- Average customer lifetime value. The number of months multiplied by the monthly spend. The KPI is the sum of paid invoices by customers for that service.
There is a bonus eighth metric that is gaining in popularity and that surrounds customer advocacy. Cynicism with digital marketing and nameless algorithms is at an all time high. Conversely if you can harness your happy loyal customers to advocate for you in public, with prospects it is worth its weight in gold. So measuring customer satisfaction via an NPS or CSAT survey and having a process to follow up with delighted customers is a great idea and having a metric around the number of brand advocates created in a given time period would be the KPI.
Best practice tips to measure and build your revenue velocity
- Just start. It may not be perfect, the data might be dirty, but starting by setting a baseline is the beginning of every change. You can’t change what you don’t measure.
- Measure all seven areas. Too often measurement stops at the point of closing the deal. It’s very important to measure and track all 7 points of the customer journey.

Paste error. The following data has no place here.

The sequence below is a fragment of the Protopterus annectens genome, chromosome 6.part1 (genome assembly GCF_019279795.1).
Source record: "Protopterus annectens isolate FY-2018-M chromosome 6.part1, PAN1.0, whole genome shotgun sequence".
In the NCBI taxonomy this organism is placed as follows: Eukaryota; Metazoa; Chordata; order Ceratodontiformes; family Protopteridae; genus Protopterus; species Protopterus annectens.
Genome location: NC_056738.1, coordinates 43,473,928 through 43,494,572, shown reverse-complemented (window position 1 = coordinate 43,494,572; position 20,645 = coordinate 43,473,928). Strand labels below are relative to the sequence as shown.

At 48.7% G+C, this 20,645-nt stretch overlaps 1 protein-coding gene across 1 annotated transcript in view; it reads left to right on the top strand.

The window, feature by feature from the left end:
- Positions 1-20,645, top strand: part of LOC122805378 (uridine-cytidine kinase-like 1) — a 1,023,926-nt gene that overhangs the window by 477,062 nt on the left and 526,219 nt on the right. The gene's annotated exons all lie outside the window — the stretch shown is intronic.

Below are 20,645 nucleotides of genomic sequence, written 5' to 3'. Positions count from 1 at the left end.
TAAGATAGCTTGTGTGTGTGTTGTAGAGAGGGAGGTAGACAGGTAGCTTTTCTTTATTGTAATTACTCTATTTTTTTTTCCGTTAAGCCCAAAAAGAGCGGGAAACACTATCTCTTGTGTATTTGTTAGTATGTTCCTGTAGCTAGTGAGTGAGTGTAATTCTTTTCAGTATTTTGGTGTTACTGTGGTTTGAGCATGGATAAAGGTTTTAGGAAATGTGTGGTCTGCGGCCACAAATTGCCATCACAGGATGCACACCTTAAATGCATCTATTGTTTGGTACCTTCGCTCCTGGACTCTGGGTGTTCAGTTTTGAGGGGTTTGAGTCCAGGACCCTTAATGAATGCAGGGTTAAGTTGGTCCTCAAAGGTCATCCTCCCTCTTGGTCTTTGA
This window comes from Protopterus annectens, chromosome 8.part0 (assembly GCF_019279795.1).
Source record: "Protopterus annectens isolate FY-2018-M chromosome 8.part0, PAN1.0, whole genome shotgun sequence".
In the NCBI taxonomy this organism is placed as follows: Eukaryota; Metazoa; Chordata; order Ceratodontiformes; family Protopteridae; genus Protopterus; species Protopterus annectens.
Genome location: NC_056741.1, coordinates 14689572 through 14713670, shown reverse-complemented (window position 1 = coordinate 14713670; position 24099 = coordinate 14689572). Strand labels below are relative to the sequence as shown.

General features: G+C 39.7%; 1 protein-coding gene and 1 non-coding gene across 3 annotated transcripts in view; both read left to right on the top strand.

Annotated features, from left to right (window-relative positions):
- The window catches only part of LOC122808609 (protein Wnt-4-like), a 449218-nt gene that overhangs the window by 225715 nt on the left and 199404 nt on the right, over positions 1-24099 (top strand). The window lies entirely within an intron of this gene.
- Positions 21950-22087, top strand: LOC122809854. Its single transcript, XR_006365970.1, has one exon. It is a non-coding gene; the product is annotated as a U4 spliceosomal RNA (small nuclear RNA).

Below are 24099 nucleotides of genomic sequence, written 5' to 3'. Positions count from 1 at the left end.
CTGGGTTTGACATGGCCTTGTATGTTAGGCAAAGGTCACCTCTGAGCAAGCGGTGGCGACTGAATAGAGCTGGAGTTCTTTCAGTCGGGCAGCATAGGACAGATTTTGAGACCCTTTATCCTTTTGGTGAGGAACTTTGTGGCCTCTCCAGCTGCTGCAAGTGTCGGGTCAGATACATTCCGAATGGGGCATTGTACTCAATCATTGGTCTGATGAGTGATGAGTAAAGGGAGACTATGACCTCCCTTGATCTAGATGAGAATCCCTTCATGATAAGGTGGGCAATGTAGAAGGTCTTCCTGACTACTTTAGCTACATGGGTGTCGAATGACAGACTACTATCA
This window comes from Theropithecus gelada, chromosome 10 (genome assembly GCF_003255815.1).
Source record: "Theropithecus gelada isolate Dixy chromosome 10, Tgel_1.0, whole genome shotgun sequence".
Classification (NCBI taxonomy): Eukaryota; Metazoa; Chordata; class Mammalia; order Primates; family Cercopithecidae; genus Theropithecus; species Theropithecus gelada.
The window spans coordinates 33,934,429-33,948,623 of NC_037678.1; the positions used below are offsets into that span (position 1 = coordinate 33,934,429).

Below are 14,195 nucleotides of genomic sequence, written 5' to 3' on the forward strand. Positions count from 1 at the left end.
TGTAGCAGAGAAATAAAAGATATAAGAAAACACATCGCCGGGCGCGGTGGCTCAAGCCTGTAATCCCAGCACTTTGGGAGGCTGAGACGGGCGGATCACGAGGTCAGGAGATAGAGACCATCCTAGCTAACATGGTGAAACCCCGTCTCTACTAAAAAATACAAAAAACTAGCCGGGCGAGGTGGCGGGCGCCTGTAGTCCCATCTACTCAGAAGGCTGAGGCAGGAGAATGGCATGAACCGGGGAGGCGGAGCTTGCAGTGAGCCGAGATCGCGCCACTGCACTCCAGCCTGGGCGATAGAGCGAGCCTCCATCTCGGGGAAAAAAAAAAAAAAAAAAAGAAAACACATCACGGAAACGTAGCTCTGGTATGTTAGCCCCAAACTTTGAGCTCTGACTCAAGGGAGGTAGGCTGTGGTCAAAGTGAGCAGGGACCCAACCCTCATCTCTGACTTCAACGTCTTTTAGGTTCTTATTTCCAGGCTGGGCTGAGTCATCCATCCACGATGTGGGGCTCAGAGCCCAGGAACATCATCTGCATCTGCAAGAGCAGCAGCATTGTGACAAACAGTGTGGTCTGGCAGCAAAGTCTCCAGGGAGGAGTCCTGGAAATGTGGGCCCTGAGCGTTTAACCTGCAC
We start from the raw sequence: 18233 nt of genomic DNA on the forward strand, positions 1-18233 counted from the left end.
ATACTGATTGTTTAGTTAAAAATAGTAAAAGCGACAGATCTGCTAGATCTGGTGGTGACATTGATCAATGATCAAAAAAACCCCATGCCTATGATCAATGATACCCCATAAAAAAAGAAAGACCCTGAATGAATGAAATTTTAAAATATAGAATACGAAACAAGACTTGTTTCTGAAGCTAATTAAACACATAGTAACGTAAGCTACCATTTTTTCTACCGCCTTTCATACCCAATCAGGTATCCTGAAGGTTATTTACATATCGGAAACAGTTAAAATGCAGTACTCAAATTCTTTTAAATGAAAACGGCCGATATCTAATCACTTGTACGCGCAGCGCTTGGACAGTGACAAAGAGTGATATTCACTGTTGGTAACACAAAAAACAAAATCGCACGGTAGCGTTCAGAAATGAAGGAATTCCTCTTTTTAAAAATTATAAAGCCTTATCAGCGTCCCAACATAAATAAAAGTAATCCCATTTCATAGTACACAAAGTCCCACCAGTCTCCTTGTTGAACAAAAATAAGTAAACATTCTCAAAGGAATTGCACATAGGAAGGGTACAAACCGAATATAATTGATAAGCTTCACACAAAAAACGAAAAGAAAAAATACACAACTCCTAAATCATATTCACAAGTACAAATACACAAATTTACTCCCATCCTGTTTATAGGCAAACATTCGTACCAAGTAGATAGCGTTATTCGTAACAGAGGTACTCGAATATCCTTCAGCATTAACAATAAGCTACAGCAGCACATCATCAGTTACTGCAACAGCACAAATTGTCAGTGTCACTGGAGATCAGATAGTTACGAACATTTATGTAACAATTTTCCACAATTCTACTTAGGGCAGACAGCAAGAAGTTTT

- Start with a goal of understanding and supporting the team not performance management. Too often “reporting” is used as a big stick to drive performance and criticise behaviour. Instead asking genuinely curious questions can teach you a great deal about why there are issues. It’s rarely because the team are inherently “bad” at what they do.
- If you do one thing, aim to create one central dataset, “one source of the truth,” a centralised CRM. All interactions from marketing emails to sales calls to onboarding courses taken to support tickets launched to satisfaction survey responses should all be kept in the same centralised CRM recorded against that customer. The power of having this data in one place is hard to overestimate.
- Optimise your revenue velocity by building a set of connected marketing, sales and service tools. But start by analysing the greatest area of need and plug that gap first progressively adding to your toolset as you go. Be careful not to bite off more than you can chew. Equally ensure the toolset you invest in can grow with you as you add more elements and as your business grows. We recommend HubSpot’s toolset.
- Don’t mess around trying to DIY this. You have other important work to do. Find experienced resources who are specialists in the tools but have also lived in your world. Who have carried a quota, built lead gen campaigns, managed accounts and understand what it’s like to run a P+L.
- Implementing tools to build your revenue engine is not a set and forget exercise. Plan for at least a year of optimisation, tweaking and fine tuning to ensure you maximise your ROI. When you are looking for a partner to help you with the implementation make sure they’re willing to stick around to help with the hard work of optimisation.
If you would like to talk to us about the topics we discuss here or the challenges you maybe facing please contact us and book a time , we’d love to chat.